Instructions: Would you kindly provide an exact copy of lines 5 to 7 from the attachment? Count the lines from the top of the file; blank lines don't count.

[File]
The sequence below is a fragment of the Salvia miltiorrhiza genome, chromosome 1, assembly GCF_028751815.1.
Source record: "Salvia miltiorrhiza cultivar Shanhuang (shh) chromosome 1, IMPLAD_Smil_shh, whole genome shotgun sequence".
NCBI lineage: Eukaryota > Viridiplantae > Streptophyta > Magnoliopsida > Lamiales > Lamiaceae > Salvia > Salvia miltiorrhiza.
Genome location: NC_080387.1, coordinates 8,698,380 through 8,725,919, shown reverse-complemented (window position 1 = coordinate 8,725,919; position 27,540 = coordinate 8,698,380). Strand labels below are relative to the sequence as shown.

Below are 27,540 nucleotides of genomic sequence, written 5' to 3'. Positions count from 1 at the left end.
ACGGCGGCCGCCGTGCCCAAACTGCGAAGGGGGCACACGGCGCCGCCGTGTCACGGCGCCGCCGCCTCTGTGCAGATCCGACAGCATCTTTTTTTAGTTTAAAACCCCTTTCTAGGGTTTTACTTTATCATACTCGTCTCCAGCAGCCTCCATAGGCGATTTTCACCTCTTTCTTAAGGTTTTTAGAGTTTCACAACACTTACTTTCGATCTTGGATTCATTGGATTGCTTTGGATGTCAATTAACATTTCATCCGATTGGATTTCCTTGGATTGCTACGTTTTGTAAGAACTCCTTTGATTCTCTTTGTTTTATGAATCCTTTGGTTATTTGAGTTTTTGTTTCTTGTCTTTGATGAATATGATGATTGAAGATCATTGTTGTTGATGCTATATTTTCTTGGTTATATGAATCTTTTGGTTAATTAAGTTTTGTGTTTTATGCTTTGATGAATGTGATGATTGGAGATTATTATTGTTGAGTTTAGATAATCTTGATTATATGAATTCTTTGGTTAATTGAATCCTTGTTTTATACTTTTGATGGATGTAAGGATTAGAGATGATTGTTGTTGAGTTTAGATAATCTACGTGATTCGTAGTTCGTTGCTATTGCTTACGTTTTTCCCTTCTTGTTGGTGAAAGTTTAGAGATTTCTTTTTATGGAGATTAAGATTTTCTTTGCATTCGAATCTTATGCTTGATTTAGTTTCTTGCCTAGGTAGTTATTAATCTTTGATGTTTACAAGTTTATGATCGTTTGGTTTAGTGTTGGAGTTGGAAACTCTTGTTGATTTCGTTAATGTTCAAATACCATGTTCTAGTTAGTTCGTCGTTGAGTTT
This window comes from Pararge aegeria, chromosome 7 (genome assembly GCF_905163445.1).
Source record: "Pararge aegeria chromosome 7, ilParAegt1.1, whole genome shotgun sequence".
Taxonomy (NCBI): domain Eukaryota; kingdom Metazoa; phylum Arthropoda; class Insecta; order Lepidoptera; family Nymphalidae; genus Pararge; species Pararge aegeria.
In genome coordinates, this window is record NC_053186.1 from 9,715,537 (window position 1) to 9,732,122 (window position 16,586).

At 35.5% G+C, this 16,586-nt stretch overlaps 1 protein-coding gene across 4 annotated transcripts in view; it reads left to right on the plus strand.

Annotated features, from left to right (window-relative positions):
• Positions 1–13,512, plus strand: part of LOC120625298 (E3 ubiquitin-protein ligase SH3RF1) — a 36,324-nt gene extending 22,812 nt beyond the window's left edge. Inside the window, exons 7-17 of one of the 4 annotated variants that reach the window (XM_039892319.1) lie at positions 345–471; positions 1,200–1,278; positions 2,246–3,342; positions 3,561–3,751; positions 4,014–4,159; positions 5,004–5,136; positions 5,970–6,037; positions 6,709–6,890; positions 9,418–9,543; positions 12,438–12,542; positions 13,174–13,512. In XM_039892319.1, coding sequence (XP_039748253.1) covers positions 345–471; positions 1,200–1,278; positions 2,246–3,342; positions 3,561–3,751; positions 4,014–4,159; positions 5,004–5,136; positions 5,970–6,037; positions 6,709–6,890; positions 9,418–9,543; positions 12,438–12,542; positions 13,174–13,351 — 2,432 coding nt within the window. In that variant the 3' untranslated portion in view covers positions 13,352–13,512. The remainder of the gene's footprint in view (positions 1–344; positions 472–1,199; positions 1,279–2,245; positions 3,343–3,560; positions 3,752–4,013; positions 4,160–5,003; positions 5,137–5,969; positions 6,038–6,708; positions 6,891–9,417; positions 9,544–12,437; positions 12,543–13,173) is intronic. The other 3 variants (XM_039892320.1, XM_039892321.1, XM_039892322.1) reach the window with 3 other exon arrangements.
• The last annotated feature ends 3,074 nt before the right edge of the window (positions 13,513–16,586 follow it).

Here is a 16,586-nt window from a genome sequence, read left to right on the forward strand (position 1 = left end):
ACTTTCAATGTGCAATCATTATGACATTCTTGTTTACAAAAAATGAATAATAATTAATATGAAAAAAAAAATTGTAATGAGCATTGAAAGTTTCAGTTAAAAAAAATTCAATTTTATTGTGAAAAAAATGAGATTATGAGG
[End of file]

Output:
Below are 27,540 nucleotides of genomic sequence, written 5' to 3'. Positions count from 1 at the left end.
ACGGCGGCCGCCGTGCCCAAACTGCGAAGGGGGCACACGGCGCCGCCGTGTCACGGCGCCGCCGCCTCTGTGCAGATCCGACAGCATCTTTTTTTAGTTTAAAACCCCTTTCTAGGGTTTTACTTTATCATACTCGTCTCCAGCAGCCTCCATAGGCGATTTTCACCTCTTTCTTAAGGTTTTTAGAGTTTCACAACACTTACTTTCGATCTTGGATTCATTGGATTGCTTTGGATGTCAATTAACATTTCATCCGATTGGATTTCCTTGGATTGCTACGTTTTGTAAGAACTCCTTTGATTCTCTTTGTTTTATGAATCCTTTGGTTATTTGAGTTTTTGTTTCTTGTCTTTGATGAATATGATGATTGAAGATCATTGTTGTTGATGCTATATTTTCTTGGTTATATGAATCTTTTGGTTAATTAAGTTTTGTGTTTTATGCTTTGATGAATGTGATGATTGGAGATTATTATTGTTGAGTTTAGATAATCTTGATTATATGAATTCTTTGGTTAATTGAATCCTTGTTTTATACTTTTGATGGATGTAAGGATTAGAGATGATTGTTGTTGAGTTTAGATAATCTACGTGATTCGTAGTTCGTTGCTATTGCTTACGTTTTTCCCTTCTTGTTGGTGAAAGTTTAGAGATTTCTTTTTATGGAGATTAAGATTTTCTTTGCATTCGAATCTTATGCTTGATTTAGTTTCTTGCCTAGGTAGTTATTAATCTTTGATGTTTACAAGTTTATGATCGTTTGGTTTAGTGTTGGAGTTGGAAACTCTTGTTGATTTCGTTAATGTTCAAATACCATGTTCTAGTTAGTTCGTCGTTGAGTTT
This window comes from Pararge aegeria, chromosome 7 (genome assembly GCF_905163445.1).